Chief Peguis Trail extension pegged at $110M

The oft-delayed extension of Winnipeg's Chief Peguis Trail is back on after the three levels of government agreed on how to fund the project — which has ballooned to $110 million.

The oft-delayed extension of Winnipeg's Chief Peguis Trail is back on after the three levels of government agreed on how to fund the project — which has ballooned to $110 million.

The new four-kilometre stretch will run from Henderson Highway to Lagimodiere Boulevard with an underpass at Rothesay Street to avoid congestion at a traffic light-controlled intersection.

Ron Lemieux, Manitoba's minister of local government, said the route will provide motorists with an easier time traveling from Main Street to the city's northeast area, while North Kildonan residents will notice a dramatic reduction of vehicles on their neighbourhood streets.

The growth of northeast Winnipeg has generated the need for improved east-west traffic routes, said Coun. Jeff Browaty, who represents North Kildonan.

"Phase 2 of the Chief Peguis Trail will help remove pass-through traffic from local streets, offer recreational and active transportation trails and provide opportunities for sustainable growth," he said.

Extension planned for decades

The first phase of Chief Peguis Trail opened in October 1990. That 1.5-kilometre roadway crosses the Red River on the Kildonan Settlers Bridge, linking Main Street with Henderson Highway.

Long before that first section was built, there were plans for an eventual extension but it kept getting put on City Hall's backburner.

In the city's 2007 preliminary capital budget, a total of $34.8 million was forecast for the following three years to complete the extension. It never happened.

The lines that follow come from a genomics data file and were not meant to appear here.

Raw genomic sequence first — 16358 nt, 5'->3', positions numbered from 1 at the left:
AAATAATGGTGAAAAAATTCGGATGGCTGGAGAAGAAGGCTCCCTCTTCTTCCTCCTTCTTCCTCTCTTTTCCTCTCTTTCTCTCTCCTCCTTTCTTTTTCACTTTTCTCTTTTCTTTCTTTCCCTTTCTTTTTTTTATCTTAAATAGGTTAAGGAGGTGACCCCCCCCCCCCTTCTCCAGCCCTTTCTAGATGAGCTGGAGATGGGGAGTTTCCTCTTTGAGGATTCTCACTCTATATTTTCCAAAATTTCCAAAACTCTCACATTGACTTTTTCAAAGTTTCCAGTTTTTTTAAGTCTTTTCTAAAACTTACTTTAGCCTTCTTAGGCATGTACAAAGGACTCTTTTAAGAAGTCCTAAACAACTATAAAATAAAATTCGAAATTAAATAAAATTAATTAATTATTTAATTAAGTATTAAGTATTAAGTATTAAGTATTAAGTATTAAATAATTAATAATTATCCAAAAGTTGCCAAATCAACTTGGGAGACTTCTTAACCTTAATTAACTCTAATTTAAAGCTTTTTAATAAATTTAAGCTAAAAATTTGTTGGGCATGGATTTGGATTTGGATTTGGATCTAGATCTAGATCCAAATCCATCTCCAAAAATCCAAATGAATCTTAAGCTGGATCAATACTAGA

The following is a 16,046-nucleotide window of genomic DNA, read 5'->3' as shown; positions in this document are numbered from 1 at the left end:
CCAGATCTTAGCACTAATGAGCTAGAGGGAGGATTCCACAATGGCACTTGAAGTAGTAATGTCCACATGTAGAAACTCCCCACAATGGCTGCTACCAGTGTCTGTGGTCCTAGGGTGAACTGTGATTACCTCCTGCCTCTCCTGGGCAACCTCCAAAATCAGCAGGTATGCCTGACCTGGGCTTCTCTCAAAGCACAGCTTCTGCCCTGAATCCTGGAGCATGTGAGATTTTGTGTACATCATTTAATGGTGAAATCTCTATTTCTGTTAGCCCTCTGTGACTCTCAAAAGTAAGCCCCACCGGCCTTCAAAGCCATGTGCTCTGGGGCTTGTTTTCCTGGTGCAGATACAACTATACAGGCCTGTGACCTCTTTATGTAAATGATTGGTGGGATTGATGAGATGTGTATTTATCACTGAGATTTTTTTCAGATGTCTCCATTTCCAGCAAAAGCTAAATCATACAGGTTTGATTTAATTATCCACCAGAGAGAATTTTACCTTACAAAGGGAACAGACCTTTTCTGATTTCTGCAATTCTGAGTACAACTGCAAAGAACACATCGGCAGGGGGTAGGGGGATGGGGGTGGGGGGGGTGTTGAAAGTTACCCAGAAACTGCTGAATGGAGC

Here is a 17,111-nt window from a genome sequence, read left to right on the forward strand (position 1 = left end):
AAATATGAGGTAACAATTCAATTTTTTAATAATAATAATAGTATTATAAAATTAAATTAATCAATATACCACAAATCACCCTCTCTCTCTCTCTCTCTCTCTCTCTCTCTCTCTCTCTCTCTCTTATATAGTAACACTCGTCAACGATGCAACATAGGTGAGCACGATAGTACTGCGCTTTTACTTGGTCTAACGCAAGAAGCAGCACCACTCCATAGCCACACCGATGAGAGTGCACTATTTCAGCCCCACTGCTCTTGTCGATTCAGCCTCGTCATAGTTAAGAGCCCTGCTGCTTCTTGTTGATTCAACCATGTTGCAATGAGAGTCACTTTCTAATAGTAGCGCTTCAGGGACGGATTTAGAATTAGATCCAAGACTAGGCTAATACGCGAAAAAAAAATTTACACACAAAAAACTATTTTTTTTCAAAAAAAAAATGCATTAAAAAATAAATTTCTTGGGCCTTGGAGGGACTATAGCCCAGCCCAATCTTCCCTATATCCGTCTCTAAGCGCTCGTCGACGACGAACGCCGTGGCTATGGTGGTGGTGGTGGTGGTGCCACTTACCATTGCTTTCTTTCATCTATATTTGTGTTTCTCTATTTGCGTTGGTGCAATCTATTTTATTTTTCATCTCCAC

Then in May 2009, the city announced that construction would begin in 2010 on a $64-million extension.

However, that was slowed by funding arrangements, further public consultations and changes to the plan, such as the underpass at Rothesay Street.

On Monday, in a joint press release, the federal, provincial and municipal governments announced a partnership that will see the city contribute up $75 million and the province chip in $9 million. The rest will come from the federal government through a public-private-partnership.

No private partner has been identified yet, although a consortium known as DBF2 Ltd. is listed as the city's preferred partner.

The project will go to the city's public works committee on Tuesday. If approved, it will be forwarded to the executive policy committee on Wednesday and then city council for a final vote July 21.

If it passes without further delays, construction is slated to begin in spring 2011 with a completion date some time in the fall of 2012.

The project will include noise barriers and berms, landscaping, and pathways for walking and cycling.